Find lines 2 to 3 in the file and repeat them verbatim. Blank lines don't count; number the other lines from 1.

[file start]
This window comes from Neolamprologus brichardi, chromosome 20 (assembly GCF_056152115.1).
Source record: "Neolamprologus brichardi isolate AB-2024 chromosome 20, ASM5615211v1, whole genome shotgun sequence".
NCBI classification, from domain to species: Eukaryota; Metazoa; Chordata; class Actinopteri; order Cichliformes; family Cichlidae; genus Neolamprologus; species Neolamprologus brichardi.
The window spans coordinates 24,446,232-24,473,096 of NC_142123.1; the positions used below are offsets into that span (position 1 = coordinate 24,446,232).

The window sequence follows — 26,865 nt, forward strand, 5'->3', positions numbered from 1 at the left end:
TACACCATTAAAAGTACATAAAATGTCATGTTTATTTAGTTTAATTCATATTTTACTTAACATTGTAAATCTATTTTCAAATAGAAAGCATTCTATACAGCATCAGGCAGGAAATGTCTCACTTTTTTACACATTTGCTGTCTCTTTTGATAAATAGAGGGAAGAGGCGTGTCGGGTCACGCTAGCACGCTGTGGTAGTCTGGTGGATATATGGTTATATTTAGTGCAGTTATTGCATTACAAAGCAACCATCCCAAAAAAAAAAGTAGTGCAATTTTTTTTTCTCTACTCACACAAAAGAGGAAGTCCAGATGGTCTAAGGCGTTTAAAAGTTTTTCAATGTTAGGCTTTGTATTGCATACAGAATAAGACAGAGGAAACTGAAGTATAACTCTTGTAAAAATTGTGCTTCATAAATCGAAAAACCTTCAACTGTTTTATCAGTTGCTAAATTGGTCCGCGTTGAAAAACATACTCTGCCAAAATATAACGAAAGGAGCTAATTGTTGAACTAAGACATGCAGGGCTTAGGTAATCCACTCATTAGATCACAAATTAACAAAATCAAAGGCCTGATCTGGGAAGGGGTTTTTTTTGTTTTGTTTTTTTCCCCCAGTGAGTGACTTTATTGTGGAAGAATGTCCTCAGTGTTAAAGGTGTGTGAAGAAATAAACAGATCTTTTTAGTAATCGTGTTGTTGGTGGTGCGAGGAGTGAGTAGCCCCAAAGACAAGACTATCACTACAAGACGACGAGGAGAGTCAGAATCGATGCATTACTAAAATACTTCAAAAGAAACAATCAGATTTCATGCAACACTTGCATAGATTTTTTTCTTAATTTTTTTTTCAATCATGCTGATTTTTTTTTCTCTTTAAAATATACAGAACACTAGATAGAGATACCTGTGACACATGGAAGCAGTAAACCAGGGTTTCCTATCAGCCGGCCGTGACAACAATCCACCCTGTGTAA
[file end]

Source record: "Neolamprologus brichardi isolate AB-2024 chromosome 20, ASM5615211v1, whole genome shotgun sequence".
NCBI classification, from domain to species: Eukaryota; Metazoa; Chordata; class Actinopteri; order Cichliformes; family Cichlidae; genus Neolamprologus; species Neolamprologus brichardi.